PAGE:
Rounding Bottom Chart Pattern
The rounding bottom pattern, also known as the "saucer" or "bowl" is a longer term pattern that is usually identified using a weekly chart. Typically (62% of the time), there is an uptrend prior to the rounding bottom (Bulkowski, 2005). Prices then begin to fall, followed by a shallow bottoming process, and then prices begin rising at a steeper grade creating the visual appearance of a bowl or the letter "U". The left side of the bowl where the pattern begins is called the "left lip" and the right side of the bowl is called the "right lip". Usually prices hit the right lip at approximately the same price level as the left lip and begin trending sideways or retracing downward to create an area of consolidation. According to Bulkowski (2005), a buy signal is triggered when prices close above the resistance line drawn from the left lip to the area of consolidation formed after the right lip; or if there is no right lip, then the price level of the left lip is used as the resistance line.
Rounding Bottom Breakout Average Maximum Gain
The average gain for a rounding bottom pattern breakout to the upside before any 20% correction is approximately 43% (Bulkowski, 2005). Kirkpatrick & Dahlquist (2010) state that rounded bottoms are more common than rounded tops (p. 326).
Rounding Top Chart Pattern
Rounding tops look visually opposite to rounding bottoms. Price before the pattern is an uptrend where prices increase and then gradually slow down their ascent to a point where prices are moving horizontally; prices then begin to move downward and increase the downward slope over time eventually creating a dome or an inverted letter "U". Prices typically end their descent at the right lip of the rounding top at approximately the same price level as the left lip.
Rounding Top with Upside Breakout
The rounding top can breakout in two directions.
Rounding Top Breakout Downward Average Maximum Decline
The downward breakout which occurs 47% of the time happens when prices penetrate below the right lip support area; the upward breakout which occurs 53% of the time happens when prices rise after the right lip and penetrate above the highest high in the rounded top pattern; the rounding top has an average gain for an upside breakout of 37% and a downside breakout of 19% (Bulkowski, 2005).
Rounding Top Breakout Upward Average Maximum Gain
Historically, price targets were calculated by measuring the height of the pattern and adding or subtracting that from the breakout price; however, Bulkowski (2005) has created price targets for the rounding top and rounding bottom that his research shows are more accurate. These price targets are given next:
Traits that Increase the Historical Effectivenes of the Rounding Top and Bottom Patterns
Some traits that increase the historical effectiveness of the rounding top and bottom is given next:
- Taller patterns perform better
- Rounding bottoms within a third of the yearly high perform best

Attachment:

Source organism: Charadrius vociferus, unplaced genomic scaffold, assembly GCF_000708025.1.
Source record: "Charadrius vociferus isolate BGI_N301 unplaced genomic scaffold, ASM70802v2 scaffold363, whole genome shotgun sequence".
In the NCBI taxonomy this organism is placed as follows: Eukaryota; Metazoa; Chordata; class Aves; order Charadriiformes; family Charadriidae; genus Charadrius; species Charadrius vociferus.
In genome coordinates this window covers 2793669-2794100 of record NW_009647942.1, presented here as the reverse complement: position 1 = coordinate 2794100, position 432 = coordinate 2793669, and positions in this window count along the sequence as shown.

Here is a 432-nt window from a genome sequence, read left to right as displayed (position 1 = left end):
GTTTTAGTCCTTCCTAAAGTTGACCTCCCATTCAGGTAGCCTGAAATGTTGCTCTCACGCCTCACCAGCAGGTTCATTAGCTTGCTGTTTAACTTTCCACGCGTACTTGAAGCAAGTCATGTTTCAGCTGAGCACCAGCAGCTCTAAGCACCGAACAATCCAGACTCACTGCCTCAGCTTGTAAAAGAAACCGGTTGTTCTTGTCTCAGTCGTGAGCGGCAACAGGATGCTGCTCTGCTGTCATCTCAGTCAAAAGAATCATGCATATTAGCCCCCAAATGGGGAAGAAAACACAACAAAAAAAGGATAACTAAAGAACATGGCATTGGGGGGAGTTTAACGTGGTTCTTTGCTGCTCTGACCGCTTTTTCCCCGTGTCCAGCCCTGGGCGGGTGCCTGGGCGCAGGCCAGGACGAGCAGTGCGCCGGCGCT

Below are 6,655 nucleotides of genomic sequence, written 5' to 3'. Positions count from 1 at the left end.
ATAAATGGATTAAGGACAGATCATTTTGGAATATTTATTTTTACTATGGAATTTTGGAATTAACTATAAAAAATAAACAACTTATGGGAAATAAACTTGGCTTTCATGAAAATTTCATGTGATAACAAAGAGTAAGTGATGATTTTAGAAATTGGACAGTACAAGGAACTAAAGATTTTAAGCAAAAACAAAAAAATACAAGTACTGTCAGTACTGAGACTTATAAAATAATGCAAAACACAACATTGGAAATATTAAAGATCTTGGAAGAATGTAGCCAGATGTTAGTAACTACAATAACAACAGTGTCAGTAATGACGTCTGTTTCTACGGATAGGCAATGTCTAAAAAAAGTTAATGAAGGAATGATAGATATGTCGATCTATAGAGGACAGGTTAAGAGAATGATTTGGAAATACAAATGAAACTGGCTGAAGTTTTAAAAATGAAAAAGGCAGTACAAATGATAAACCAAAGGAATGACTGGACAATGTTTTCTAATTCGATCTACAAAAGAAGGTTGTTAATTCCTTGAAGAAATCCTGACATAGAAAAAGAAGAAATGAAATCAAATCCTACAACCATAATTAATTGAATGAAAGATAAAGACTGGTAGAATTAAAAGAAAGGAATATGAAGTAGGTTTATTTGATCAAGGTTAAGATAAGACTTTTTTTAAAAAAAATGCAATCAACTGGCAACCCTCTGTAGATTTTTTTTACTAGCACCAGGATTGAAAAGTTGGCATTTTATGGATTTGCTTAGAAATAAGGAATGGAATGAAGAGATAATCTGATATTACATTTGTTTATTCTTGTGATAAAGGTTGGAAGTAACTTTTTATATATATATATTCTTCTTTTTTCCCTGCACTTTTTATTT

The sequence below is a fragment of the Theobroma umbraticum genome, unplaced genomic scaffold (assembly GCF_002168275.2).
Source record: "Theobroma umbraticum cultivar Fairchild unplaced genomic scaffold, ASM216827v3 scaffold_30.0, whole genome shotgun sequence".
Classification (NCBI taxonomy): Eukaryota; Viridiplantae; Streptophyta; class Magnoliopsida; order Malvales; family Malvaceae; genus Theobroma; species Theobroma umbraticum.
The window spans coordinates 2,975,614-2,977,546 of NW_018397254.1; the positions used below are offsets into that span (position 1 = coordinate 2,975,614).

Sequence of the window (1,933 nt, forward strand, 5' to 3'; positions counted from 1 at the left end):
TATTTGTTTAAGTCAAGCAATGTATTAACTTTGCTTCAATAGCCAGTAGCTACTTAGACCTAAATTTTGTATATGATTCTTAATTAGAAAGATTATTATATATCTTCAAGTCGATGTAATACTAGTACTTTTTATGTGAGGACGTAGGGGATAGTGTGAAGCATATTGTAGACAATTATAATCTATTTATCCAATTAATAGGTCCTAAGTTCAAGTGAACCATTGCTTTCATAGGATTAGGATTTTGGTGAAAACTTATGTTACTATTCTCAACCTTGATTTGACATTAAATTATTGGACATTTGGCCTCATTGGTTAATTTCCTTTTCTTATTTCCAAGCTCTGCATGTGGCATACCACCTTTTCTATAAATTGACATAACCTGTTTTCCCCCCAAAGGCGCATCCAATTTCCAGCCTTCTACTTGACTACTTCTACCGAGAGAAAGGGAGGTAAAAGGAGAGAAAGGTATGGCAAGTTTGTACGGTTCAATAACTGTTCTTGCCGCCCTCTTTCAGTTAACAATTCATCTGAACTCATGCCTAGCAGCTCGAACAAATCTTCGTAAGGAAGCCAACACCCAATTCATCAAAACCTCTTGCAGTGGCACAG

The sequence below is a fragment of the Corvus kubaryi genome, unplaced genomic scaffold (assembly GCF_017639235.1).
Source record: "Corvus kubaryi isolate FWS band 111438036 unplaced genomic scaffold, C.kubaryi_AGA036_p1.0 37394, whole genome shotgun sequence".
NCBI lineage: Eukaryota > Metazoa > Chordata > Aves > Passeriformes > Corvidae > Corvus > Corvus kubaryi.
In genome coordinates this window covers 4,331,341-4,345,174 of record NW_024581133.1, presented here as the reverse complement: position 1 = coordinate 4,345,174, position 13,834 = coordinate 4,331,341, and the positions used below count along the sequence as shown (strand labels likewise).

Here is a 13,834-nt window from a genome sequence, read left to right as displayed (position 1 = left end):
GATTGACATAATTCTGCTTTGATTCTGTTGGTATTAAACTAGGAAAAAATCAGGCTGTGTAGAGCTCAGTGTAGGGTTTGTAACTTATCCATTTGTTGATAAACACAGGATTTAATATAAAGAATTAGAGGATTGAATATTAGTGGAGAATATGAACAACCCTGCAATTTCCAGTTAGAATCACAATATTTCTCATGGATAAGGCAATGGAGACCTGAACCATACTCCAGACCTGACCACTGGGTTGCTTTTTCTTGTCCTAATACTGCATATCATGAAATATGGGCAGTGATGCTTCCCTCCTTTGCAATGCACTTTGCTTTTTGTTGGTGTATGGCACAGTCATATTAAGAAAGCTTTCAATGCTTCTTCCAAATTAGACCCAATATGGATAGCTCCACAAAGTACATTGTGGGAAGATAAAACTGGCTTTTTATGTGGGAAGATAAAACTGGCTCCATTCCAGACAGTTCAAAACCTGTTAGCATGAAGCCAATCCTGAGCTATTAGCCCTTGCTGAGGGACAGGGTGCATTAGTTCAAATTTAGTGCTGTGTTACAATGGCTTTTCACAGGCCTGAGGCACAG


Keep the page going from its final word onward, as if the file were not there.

- Rounding tops perform better with higher breakout volume
- Rounding tops with breakouts that are gaps have larger price moves
- Rounding tops within a third of the yearly low perform best
Rounding Bottom Breakout to Upside Chart Example
The chart above of the Mid-Cap 400 ETF (MDY) shows a rounding bottom pattern on a weekly chart. As is most typical, the rounding pattern occurs after an uptrend. A high is created in the uptrend, which will eventually become the left lip of the bowl. Prices fall downward, then flatten out, and then climb upward. With the rounding bottom pattern, very often prices stop their ascent at the same price as the left lip and then flatten out and consolidate sideways or retrace slightly downward. Once prices break and close above the resistance line drawn from the left lip to the right lip, then a buy signal is triggered. In this chart, the buy signal was triggered, but four days later prices fell back to the price level of the resistance line; this is called a pullback and according to Bulkowski (2005) this occurs 40% of the time. After the pullback, prices then continued higher, and using Bulkowski's (2005) measure rule of the height of the rounding bottom multiplied by 57% and then added to the breakout price, a trader would have exited with a profit before prices started to consolidate again and create a horizontal rectangle formation.
Rounding Top Breakout to Downside Chart Example
The weekly chart above of the Financial SPDR (ETF) illustrates a rounding top formation after an uptrend and then a subsequent breakout to the downside. Prices accelerate upward and then slow down and begin to rollover and head downward creating the inverted bowl visual. Prices hit roughly the same price area as the left lip and begin to consolidate sideways. However, when price penetrates below the consolidation area support line, then a sell signal is triggered. Even though the price bar that penetrated the support line of the right lip closed far below that broken support line, using the historical measure rule of height of pattern minus breakout price or Bulkowski's height of pattern multiplied by 24% minus breakout price, either price target would have resulted in a profit.
Rounding Top Breakout to Upside Chart Example
The Mid-Cap 400 ETF (MDY) weekly chart shows an uptrend followed by a rounding top followed by a continuation of the uptrend higher. The typical price breakout to the upside of the rounding top pattern is triggered when prices close above the highest high in the rounding top formation. Using the price target formula outlined by Bulkowski, the height of the rounding top pattern (Highest High minus right lip) multiplied by 61% and then added to the breakout price would have resulted in a profitable trade.
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